These are investigations to determine potential policy violations, not criminal investigations.

Although the Title IX and Gender Equity office receives hundreds of reports, the majority of them do not lead to an investigation. Of the 521 reports made in 2019, only 44 opened an investigation. Of the 44 investigations, 22 were found without a policy violation, 21 were found in a policy violation, and one was closed.

After receiving a report by the office, the Title IX Gender Unit meets with the complainant to decide whether they wish to file a formal complaint. The Title IX coordinator can also initiate the formal complaint, but the resolution process is optional for complainants and defendants. Once the formal complaint is initiated, an investigation is initiated and it can then fall into one of three processes: process A, process B or adaptive resolution.

In Process A, the investigation complies with Title IX regulations and includes a live hearing, with the complainant and the respondent. If it turns out that the defendant has committed a policy violation, it may result in their expulsion or suspension. Process B is adopted if the alleged behavior does not fall within Title IX’s definition of sexual harassment and regulations and would not result in suspension or expulsion. While other institutions like the criminal justice system can charge a person with sexual assault, processes A and B can only determine if a policy has been violated.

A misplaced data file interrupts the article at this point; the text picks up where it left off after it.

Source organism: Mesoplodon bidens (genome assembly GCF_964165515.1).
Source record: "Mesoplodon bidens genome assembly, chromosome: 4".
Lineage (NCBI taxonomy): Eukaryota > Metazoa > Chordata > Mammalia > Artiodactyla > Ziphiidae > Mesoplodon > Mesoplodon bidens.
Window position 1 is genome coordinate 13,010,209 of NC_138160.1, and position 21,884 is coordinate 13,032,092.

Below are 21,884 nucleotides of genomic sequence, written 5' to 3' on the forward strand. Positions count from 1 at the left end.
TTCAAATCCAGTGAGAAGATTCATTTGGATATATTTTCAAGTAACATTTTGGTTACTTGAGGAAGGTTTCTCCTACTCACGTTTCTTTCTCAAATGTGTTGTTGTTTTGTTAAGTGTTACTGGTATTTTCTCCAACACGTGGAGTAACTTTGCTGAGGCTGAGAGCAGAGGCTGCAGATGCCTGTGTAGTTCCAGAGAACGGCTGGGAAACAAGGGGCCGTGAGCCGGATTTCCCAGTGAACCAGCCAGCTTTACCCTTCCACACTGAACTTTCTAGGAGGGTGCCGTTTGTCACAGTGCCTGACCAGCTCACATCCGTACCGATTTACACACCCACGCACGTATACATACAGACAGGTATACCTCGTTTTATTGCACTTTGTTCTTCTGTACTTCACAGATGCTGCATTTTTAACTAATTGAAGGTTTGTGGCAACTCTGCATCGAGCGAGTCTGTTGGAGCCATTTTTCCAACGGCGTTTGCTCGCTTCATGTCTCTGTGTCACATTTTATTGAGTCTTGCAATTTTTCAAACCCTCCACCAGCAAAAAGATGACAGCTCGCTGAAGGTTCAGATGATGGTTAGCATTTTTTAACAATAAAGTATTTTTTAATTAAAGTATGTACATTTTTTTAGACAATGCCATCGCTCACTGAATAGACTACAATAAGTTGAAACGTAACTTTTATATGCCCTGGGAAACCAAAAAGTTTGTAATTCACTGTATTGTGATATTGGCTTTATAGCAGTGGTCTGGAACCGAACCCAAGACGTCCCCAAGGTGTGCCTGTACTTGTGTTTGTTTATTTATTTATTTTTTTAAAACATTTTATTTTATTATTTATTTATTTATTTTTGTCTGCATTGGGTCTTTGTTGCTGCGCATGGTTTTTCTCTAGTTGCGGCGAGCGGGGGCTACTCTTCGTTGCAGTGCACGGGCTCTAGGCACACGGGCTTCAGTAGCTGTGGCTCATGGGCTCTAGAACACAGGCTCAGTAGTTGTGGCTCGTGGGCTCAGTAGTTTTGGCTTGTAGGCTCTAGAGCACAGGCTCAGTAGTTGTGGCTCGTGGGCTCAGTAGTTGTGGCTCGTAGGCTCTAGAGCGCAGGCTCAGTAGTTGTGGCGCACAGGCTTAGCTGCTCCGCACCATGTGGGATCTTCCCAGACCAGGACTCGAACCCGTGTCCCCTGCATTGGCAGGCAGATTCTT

Finally, adaptive resolution is a voluntary process that addresses the harm rather than finding a policy violation. Both the complainant and the respondent must agree to participate in this process, and it ends once both parties agree to a resolution agreement.

Complications in the Title IX process and barriers

Not only is the reporting process complex, some of the guidelines and practices it contains often prevent victims from taking action.

Since Unemployment Insurance receives federal funding, the institution must follow Title IX guidelines, including when it comes to dealing with sexual assault and harassment.